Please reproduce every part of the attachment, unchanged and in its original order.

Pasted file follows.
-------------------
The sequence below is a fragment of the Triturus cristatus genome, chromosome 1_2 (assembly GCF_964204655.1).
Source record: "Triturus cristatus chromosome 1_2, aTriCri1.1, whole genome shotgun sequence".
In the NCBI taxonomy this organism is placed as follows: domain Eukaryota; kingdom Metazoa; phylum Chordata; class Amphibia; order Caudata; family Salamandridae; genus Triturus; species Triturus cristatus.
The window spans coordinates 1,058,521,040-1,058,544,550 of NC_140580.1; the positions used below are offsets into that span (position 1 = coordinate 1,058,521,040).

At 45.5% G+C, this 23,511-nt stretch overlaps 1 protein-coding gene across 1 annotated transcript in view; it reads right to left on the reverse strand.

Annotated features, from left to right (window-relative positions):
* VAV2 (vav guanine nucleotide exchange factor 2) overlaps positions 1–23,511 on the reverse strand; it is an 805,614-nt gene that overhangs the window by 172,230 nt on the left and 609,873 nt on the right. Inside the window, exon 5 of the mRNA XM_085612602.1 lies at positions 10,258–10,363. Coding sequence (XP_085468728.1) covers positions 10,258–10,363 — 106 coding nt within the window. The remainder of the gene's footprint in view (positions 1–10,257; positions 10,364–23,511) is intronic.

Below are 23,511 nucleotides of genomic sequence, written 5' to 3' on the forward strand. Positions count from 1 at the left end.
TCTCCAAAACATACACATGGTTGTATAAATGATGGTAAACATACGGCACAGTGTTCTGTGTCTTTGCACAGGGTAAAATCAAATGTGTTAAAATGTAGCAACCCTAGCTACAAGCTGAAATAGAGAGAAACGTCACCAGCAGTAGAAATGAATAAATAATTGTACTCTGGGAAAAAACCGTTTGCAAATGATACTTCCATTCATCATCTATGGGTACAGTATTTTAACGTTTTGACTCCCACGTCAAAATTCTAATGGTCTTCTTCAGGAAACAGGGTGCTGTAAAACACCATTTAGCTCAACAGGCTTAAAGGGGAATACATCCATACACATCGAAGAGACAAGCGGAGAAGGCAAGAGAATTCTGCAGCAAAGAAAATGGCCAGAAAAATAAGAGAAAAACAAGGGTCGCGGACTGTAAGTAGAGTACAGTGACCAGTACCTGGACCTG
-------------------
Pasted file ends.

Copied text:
The sequence below is a fragment of the Triturus cristatus genome, chromosome 1_2 (assembly GCF_964204655.1).
Source record: "Triturus cristatus chromosome 1_2, aTriCri1.1, whole genome shotgun sequence".
In the NCBI taxonomy this organism is placed as follows: domain Eukaryota; kingdom Metazoa; phylum Chordata; class Amphibia; order Caudata; family Salamandridae; genus Triturus; species Triturus cristatus.
The window spans coordinates 1,058,521,040-1,058,544,550 of NC_140580.1; the positions used below are offsets into that span (position 1 = coordinate 1,058,521,040).

At 45.5% G+C, this 23,511-nt stretch overlaps 1 protein-coding gene across 1 annotated transcript in view; it reads right to left on the reverse strand.

Annotated features, from left to right (window-relative positions):
* VAV2 (vav guanine nucleotide exchange factor 2) overlaps positions 1–23,511 on the reverse strand; it is an 805,614-nt gene that overhangs the window by 172,230 nt on the left and 609,873 nt on the right. Inside the window, exon 5 of the mRNA XM_085612602.1 lies at positions 10,258–10,363. Coding sequence (XP_085468728.1) covers positions 10,258–10,363 — 106 coding nt within the window. The remainder of the gene's footprint in view (positions 1–10,257; positions 10,364–23,511) is intronic.

Below are 23,511 nucleotides of genomic sequence, written 5' to 3' on the forward strand. Positions count from 1 at the left end.
TCTCCAAAACATACACATGGTTGTATAAATGATGGTAAACATACGGCACAGTGTTCTGTGTCTTTGCACAGGGTAAAATCAAATGTGTTAAAATGTAGCAACCCTAGCTACAAGCTGAAATAGAGAGAAACGTCACCAGCAGTAGAAATGAATAAATAATTGTACTCTGGGAAAAAACCGTTTGCAAATGATACTTCCATTCATCATCTATGGGTACAGTATTTTAACGTTTTGACTCCCACGTCAAAATTCTAATGGTCTTCTTCAGGAAACAGGGTGCTGTAAAACACCATTTAGCTCAACAGGCTTAAAGGGGAATACATCCATACACATCGAAGAGACAAGCGGAGAAGGCAAGAGAATTCTGCAGCAAAGAAAATGGCCAGAAAAATAAGAGAAAAACAAGGGTCGCGGACTGTAAGTAGAGTACAGTGACCAGTACCTGGACCTG